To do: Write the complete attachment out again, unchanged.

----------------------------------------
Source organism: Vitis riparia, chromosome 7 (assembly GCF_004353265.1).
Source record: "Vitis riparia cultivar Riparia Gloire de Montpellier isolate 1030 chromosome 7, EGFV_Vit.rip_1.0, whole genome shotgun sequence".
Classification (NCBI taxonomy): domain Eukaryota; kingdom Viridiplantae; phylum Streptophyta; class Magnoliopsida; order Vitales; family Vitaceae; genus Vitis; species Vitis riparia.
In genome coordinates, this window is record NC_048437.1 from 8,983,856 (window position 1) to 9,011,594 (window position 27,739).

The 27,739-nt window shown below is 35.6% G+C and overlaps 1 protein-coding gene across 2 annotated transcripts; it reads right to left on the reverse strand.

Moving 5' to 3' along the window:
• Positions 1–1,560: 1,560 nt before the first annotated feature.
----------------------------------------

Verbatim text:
Source organism: Vitis riparia, chromosome 7 (assembly GCF_004353265.1).
Source record: "Vitis riparia cultivar Riparia Gloire de Montpellier isolate 1030 chromosome 7, EGFV_Vit.rip_1.0, whole genome shotgun sequence".
Classification (NCBI taxonomy): domain Eukaryota; kingdom Viridiplantae; phylum Streptophyta; class Magnoliopsida; order Vitales; family Vitaceae; genus Vitis; species Vitis riparia.
In genome coordinates, this window is record NC_048437.1 from 8,983,856 (window position 1) to 9,011,594 (window position 27,739).

The 27,739-nt window shown below is 35.6% G+C and overlaps 1 protein-coding gene across 2 annotated transcripts; it reads right to left on the reverse strand.

Moving 5' to 3' along the window:
• Positions 1–1,560: 1,560 nt before the first annotated feature.